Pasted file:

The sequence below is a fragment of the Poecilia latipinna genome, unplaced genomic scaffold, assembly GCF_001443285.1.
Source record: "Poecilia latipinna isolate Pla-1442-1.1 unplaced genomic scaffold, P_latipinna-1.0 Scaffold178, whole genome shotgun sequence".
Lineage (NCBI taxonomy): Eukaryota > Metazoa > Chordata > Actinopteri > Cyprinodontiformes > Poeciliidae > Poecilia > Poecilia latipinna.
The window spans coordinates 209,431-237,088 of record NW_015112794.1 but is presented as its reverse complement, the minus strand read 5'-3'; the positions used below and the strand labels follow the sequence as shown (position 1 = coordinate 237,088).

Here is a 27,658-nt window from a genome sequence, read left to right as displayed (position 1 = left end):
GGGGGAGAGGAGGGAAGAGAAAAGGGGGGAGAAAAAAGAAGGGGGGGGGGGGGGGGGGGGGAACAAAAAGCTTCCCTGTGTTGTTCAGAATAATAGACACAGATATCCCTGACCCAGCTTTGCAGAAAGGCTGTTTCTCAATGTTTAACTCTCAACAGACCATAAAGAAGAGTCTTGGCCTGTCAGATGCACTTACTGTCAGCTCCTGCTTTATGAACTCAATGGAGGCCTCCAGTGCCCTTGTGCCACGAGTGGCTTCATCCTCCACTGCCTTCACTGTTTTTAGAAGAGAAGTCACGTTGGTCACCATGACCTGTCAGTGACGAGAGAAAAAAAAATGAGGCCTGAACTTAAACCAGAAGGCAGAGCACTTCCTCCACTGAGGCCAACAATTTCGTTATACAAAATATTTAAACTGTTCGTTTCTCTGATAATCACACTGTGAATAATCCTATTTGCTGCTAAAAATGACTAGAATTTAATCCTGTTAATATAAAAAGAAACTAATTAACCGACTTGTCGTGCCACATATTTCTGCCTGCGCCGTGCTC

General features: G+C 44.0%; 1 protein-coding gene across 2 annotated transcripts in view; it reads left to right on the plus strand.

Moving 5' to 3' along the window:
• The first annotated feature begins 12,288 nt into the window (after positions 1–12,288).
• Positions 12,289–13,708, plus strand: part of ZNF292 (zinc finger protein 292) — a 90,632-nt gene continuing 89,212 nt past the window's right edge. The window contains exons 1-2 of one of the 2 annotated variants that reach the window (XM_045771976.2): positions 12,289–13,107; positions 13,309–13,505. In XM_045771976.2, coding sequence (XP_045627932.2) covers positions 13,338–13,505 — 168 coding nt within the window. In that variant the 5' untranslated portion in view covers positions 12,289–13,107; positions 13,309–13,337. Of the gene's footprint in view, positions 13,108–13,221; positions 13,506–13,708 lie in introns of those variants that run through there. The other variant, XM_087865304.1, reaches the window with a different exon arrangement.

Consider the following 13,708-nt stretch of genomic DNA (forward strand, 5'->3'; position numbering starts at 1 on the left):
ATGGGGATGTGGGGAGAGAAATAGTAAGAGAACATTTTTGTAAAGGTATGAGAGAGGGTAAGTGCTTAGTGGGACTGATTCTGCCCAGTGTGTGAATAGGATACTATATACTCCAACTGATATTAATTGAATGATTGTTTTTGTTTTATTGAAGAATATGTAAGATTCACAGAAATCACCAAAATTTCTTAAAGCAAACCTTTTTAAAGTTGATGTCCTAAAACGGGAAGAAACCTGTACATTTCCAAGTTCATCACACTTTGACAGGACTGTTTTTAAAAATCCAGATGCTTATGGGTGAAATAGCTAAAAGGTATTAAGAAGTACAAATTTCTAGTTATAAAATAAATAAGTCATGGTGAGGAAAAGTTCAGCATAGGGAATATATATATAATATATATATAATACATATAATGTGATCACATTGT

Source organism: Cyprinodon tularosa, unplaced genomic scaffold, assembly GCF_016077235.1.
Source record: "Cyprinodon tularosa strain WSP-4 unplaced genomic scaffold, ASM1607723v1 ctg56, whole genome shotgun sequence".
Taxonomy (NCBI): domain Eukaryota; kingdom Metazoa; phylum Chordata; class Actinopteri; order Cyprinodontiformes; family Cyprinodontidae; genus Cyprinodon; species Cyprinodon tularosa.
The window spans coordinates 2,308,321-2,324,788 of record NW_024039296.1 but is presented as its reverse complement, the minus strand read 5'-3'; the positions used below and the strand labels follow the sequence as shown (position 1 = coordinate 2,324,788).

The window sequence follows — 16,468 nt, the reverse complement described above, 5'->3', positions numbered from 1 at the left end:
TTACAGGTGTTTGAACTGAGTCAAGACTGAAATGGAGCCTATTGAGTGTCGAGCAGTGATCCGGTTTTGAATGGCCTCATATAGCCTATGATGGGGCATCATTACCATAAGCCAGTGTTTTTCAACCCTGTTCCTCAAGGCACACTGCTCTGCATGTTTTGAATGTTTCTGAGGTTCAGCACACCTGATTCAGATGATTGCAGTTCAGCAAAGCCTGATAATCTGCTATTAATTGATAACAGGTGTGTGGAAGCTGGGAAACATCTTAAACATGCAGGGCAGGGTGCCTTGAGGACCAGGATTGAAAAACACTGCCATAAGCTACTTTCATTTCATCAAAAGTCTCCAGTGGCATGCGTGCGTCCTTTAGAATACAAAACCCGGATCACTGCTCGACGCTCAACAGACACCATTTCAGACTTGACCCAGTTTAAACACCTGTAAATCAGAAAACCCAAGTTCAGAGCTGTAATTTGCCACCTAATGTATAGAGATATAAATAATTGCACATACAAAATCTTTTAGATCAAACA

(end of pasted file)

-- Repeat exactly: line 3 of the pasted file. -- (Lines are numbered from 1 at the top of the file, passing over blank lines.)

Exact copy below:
Lineage (NCBI taxonomy): Eukaryota > Metazoa > Chordata > Actinopteri > Cyprinodontiformes > Poeciliidae > Poecilia > Poecilia latipinna.